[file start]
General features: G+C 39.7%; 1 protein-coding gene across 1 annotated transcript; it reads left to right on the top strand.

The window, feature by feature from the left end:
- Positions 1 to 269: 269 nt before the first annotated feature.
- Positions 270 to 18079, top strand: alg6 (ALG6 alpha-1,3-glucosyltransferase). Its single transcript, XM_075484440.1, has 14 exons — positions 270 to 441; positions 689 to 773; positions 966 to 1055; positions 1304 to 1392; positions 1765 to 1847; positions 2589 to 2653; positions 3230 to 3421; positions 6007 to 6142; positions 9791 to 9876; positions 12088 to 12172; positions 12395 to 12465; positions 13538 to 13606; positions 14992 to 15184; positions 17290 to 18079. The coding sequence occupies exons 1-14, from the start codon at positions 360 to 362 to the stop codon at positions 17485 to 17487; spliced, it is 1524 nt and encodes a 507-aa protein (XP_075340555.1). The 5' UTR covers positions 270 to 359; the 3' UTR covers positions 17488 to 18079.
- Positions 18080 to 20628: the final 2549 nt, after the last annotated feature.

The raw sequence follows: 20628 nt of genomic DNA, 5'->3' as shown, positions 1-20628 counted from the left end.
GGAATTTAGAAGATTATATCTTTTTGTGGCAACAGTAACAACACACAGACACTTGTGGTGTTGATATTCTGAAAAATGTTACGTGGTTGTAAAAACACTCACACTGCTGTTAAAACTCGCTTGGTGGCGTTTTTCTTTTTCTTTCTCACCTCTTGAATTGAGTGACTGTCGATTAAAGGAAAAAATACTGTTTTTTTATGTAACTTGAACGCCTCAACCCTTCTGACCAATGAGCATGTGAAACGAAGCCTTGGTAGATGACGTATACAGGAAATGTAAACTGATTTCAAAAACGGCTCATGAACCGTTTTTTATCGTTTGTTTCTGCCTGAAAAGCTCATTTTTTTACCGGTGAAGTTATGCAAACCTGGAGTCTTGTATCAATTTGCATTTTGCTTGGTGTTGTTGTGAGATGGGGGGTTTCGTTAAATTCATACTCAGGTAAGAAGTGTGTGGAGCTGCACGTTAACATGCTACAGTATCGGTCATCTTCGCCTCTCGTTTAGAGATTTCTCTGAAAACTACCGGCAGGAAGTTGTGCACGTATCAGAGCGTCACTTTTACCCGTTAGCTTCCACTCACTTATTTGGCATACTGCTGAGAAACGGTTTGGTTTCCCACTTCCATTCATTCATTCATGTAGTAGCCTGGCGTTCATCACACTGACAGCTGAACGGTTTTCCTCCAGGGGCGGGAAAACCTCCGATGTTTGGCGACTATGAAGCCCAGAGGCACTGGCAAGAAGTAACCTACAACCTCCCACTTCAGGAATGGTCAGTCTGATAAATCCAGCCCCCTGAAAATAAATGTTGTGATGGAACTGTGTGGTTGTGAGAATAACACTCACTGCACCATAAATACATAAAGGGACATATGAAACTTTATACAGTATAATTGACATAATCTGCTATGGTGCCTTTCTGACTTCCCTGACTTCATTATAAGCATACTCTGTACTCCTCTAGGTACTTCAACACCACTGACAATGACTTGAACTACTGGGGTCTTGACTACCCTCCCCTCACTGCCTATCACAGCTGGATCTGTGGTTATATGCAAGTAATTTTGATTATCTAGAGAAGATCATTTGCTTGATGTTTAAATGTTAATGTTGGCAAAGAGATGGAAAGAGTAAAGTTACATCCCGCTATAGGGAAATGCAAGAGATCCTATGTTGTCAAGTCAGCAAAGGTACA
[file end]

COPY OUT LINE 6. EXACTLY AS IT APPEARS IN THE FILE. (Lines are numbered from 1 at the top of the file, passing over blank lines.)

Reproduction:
The raw sequence follows: 20628 nt of genomic DNA, 5'->3' as shown, positions 1-20628 counted from the left end.